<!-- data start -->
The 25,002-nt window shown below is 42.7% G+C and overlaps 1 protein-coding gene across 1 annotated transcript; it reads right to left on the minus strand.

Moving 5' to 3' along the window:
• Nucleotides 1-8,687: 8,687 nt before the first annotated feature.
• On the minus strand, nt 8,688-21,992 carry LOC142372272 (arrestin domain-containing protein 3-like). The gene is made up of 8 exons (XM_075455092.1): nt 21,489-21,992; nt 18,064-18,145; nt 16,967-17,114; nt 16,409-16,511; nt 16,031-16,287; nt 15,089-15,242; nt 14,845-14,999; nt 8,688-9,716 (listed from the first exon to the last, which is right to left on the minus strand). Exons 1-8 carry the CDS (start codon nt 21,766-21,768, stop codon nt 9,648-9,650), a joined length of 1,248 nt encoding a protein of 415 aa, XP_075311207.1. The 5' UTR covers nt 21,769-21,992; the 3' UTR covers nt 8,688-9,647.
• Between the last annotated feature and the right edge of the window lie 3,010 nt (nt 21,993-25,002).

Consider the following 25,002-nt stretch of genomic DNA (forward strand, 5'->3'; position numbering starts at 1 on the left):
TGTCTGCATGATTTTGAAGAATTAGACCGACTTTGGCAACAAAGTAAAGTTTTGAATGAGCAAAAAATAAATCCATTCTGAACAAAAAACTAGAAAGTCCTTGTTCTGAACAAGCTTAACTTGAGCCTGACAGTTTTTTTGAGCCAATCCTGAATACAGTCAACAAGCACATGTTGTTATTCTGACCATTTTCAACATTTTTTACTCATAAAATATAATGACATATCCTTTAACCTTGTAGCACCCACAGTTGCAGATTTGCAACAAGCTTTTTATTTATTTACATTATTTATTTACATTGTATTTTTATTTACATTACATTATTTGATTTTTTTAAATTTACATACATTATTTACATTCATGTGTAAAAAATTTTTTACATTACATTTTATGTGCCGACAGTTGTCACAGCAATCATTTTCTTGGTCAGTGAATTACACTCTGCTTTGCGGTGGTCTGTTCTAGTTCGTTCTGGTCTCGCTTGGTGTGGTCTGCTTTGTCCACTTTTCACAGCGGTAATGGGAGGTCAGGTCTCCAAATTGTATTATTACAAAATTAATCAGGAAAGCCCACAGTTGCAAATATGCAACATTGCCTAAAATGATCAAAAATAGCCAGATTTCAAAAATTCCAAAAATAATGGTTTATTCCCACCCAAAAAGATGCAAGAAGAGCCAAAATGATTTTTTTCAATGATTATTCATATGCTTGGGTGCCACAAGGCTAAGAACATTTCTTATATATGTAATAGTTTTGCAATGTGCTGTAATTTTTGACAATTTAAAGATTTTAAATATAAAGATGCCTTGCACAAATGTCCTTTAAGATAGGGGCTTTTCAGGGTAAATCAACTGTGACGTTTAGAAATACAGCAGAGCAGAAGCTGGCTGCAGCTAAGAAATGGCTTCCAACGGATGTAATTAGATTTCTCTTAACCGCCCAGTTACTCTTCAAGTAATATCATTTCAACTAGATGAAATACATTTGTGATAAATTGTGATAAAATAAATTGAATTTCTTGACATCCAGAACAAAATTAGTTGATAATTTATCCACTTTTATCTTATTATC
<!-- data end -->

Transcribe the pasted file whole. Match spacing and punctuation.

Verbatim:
The 25,002-nt window shown below is 42.7% G+C and overlaps 1 protein-coding gene across 1 annotated transcript; it reads right to left on the minus strand.

Moving 5' to 3' along the window:
• Nucleotides 1-8,687: 8,687 nt before the first annotated feature.
• On the minus strand, nt 8,688-21,992 carry LOC142372272 (arrestin domain-containing protein 3-like). The gene is made up of 8 exons (XM_075455092.1): nt 21,489-21,992; nt 18,064-18,145; nt 16,967-17,114; nt 16,409-16,511; nt 16,031-16,287; nt 15,089-15,242; nt 14,845-14,999; nt 8,688-9,716 (listed from the first exon to the last, which is right to left on the minus strand). Exons 1-8 carry the CDS (start codon nt 21,766-21,768, stop codon nt 9,648-9,650), a joined length of 1,248 nt encoding a protein of 415 aa, XP_075311207.1. The 5' UTR covers nt 21,769-21,992; the 3' UTR covers nt 8,688-9,647.
• Between the last annotated feature and the right edge of the window lie 3,010 nt (nt 21,993-25,002).

Consider the following 25,002-nt stretch of genomic DNA (forward strand, 5'->3'; position numbering starts at 1 on the left):
TGTCTGCATGATTTTGAAGAATTAGACCGACTTTGGCAACAAAGTAAAGTTTTGAATGAGCAAAAAATAAATCCATTCTGAACAAAAAACTAGAAAGTCCTTGTTCTGAACAAGCTTAACTTGAGCCTGACAGTTTTTTTGAGCCAATCCTGAATACAGTCAACAAGCACATGTTGTTATTCTGACCATTTTCAACATTTTTTACTCATAAAATATAATGACATATCCTTTAACCTTGTAGCACCCACAGTTGCAGATTTGCAACAAGCTTTTTATTTATTTACATTATTTATTTACATTGTATTTTTATTTACATTACATTATTTGATTTTTTTAAATTTACATACATTATTTACATTCATGTGTAAAAAATTTTTTACATTACATTTTATGTGCCGACAGTTGTCACAGCAATCATTTTCTTGGTCAGTGAATTACACTCTGCTTTGCGGTGGTCTGTTCTAGTTCGTTCTGGTCTCGCTTGGTGTGGTCTGCTTTGTCCACTTTTCACAGCGGTAATGGGAGGTCAGGTCTCCAAATTGTATTATTACAAAATTAATCAGGAAAGCCCACAGTTGCAAATATGCAACATTGCCTAAAATGATCAAAAATAGCCAGATTTCAAAAATTCCAAAAATAATGGTTTATTCCCACCCAAAAAGATGCAAGAAGAGCCAAAATGATTTTTTTCAATGATTATTCATATGCTTGGGTGCCACAAGGCTAAGAACATTTCTTATATATGTAATAGTTTTGCAATGTGCTGTAATTTTTGACAATTTAAAGATTTTAAATATAAAGATGCCTTGCACAAATGTCCTTTAAGATAGGGGCTTTTCAGGGTAAATCAACTGTGACGTTTAGAAATACAGCAGAGCAGAAGCTGGCTGCAGCTAAGAAATGGCTTCCAACGGATGTAATTAGATTTCTCTTAACCGCCCAGTTACTCTTCAAGTAATATCATTTCAACTAGATGAAATACATTTGTGATAAATTGTGATAAAATAAATTGAATTTCTTGACATCCAGAACAAAATTAGTTGATAATTTATCCACTTTTATCTTATTATC